My time with the Citroën Ami is drawing to a close – hopefully. I should get my 2CV back on Wednesday, which means parting company with The Best Courtesy Car in the World.
It’s been very interesting, witnessing people and their struggle to work out what on earth it is. Only this morning, the postman stopped to walk right around the car as he tried to suss it out. Perhaps he thought it was an optical illusion. No, it really does look like that! It’s a car that is almost entirely unknown on these shores, yet over 1 million of them were sold just next door in France. A handful were sold in the UK, but despite the fact that over 100,000 people were convinced to buy the even-more ridiculous-looking Ford Consul Classic – which also had a breeze-back rear window – British buyers were not convinced by the Ami’s charms.
It’s astonishing really. After all, this is the first production car in the world to use rectangular headlamps. A couple of American cars had used rectangular headlamps in the 1930s, while Mercedes-Benz demonstrated it’s stacked headlamp design as early as 1957 – but all of these cars had circular reflectors for the headlamp unit. The Ami, thanks to the boffins at lamp manufacturer Cibie, actually had a rectangular lens. It was a triumph of technology which opened the floodgates for designers – though British and US markets stayed loyal to sealed-beam circular units for some years.
Perhaps the most extreme example of the rectangular headlamp was the Fiat 130 Coupe of 1971. Pininfarina stretched the enormous lamps almost the full width of the front end. That was fully ten years after the Ami. Use of a rectangular unit allowed the front end of the car to be lower, benefiting aerodynamics. Sadly, some European designs were horribly corrupted to meet US demands for sealed-beam units. The results were often not at all pretty at all.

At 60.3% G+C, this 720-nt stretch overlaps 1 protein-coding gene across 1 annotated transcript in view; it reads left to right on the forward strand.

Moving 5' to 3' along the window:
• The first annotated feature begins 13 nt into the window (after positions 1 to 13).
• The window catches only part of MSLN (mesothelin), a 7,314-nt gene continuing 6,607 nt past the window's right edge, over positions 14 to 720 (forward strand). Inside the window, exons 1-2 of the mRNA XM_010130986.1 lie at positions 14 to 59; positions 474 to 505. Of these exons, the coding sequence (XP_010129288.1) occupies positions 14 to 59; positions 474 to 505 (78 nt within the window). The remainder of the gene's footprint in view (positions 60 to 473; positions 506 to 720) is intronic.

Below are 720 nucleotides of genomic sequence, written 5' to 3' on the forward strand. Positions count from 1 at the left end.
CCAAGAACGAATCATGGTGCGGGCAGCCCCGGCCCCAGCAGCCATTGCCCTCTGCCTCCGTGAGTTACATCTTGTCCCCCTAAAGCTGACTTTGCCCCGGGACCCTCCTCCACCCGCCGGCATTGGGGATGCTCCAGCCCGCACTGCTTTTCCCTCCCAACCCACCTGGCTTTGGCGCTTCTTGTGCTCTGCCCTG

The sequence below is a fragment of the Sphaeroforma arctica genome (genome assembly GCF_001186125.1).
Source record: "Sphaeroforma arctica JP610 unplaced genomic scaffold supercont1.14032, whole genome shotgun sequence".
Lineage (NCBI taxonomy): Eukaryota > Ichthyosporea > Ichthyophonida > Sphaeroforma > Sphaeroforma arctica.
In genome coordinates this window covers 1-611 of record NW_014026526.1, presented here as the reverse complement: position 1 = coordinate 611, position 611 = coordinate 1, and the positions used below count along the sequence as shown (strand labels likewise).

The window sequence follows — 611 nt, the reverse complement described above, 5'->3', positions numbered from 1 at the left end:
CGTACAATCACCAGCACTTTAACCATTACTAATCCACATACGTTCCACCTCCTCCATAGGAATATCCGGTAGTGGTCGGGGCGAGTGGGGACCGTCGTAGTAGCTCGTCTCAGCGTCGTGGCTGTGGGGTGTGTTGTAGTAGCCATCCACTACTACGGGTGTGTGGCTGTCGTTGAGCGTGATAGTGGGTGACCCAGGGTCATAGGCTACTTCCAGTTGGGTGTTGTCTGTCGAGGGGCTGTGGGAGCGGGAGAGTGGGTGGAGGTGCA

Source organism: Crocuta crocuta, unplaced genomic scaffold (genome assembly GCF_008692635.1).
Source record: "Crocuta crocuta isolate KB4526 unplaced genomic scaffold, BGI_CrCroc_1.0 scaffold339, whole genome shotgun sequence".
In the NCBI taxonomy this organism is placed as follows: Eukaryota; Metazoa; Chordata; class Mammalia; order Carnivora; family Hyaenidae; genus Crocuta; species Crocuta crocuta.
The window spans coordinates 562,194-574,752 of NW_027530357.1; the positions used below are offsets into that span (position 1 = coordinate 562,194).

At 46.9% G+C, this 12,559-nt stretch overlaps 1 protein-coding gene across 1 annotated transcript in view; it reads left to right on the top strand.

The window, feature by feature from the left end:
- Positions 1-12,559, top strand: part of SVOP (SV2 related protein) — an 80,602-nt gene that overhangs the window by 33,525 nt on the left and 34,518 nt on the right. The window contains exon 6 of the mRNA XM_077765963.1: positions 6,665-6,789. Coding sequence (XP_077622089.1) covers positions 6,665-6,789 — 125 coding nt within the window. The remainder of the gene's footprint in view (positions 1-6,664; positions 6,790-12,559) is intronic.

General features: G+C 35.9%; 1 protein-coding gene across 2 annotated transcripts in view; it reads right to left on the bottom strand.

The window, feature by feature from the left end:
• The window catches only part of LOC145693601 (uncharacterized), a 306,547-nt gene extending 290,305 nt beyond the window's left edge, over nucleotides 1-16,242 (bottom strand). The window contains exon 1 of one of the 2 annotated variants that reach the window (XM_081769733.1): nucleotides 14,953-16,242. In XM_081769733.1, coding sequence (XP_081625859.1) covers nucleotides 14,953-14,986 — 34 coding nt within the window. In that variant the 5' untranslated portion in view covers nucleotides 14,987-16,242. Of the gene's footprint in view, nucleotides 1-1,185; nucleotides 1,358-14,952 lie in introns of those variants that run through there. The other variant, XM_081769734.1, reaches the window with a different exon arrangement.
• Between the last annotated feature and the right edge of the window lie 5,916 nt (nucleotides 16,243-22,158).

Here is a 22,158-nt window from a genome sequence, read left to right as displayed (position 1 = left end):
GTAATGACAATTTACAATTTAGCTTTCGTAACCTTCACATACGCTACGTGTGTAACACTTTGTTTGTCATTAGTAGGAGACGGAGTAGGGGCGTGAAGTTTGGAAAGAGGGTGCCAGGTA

I’ve not had a chance to drive the Ami in the dark yet, so I can’t say whether rectangular headlamps improve or detract when it comes to illumination. Moving to a rectangular design was certainly a major step in vehicle design though, and while ironically, the Ami 6 would later move to twin-circular lamps, the replacement Ami 8 retained rectangular items, and then were even fitted to the Citroen 2CV for a time – oddly referred to often as square headlamps even though they are obviously not!
I shall miss the Ami when it returns, but I’m very grateful to have had the opportunity to spend some time with it. I just hope my 2CV doesn’t feel too awful on the journey back home!